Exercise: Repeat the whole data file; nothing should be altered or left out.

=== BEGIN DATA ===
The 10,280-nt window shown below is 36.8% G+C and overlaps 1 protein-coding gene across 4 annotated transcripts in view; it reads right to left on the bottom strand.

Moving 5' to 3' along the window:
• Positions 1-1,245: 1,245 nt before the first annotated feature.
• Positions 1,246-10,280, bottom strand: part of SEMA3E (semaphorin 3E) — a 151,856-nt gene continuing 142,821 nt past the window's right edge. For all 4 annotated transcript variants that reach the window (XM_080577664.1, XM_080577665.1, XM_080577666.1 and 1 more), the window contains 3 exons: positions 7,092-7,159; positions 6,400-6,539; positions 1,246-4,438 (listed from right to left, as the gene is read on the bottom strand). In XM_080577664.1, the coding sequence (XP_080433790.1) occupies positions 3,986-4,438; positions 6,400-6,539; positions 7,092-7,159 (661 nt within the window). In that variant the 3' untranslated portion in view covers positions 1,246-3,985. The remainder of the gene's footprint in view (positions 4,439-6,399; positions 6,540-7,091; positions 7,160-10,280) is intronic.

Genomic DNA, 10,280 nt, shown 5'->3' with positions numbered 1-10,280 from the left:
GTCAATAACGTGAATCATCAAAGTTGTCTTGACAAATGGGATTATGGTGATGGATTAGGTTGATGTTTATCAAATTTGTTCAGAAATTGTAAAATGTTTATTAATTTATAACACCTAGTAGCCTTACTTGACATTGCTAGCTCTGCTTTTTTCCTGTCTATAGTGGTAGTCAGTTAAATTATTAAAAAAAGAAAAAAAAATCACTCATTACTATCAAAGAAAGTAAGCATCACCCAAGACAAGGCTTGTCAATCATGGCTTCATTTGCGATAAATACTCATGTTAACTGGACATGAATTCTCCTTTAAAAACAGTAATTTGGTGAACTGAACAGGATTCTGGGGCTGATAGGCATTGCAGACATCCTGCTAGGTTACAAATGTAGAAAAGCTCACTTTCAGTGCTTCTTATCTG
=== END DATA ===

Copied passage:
The 10,280-nt window shown below is 36.8% G+C and overlaps 1 protein-coding gene across 4 annotated transcripts in view; it reads right to left on the bottom strand.

Moving 5' to 3' along the window:
• Positions 1-1,245: 1,245 nt before the first annotated feature.
• Positions 1,246-10,280, bottom strand: part of SEMA3E (semaphorin 3E) — a 151,856-nt gene continuing 142,821 nt past the window's right edge. For all 4 annotated transcript variants that reach the window (XM_080577664.1, XM_080577665.1, XM_080577666.1 and 1 more), the window contains 3 exons: positions 7,092-7,159; positions 6,400-6,539; positions 1,246-4,438 (listed from right to left, as the gene is read on the bottom strand). In XM_080577664.1, the coding sequence (XP_080433790.1) occupies positions 3,986-4,438; positions 6,400-6,539; positions 7,092-7,159 (661 nt within the window). In that variant the 3' untranslated portion in view covers positions 1,246-3,985. The remainder of the gene's footprint in view (positions 4,439-6,399; positions 6,540-7,091; positions 7,160-10,280) is intronic.

Genomic DNA, 10,280 nt, shown 5'->3' with positions numbered 1-10,280 from the left:
GTCAATAACGTGAATCATCAAAGTTGTCTTGACAAATGGGATTATGGTGATGGATTAGGTTGATGTTTATCAAATTTGTTCAGAAATTGTAAAATGTTTATTAATTTATAACACCTAGTAGCCTTACTTGACATTGCTAGCTCTGCTTTTTTCCTGTCTATAGTGGTAGTCAGTTAAATTATTAAAAAAAGAAAAAAAAATCACTCATTACTATCAAAGAAAGTAAGCATCACCCAAGACAAGGCTTGTCAATCATGGCTTCATTTGCGATAAATACTCATGTTAACTGGACATGAATTCTCCTTTAAAAACAGTAATTTGGTGAACTGAACAGGATTCTGGGGCTGATAGGCATTGCAGACATCCTGCTAGGTTACAAATGTAGAAAAGCTCACTTTCAGTGCTTCTTATCTG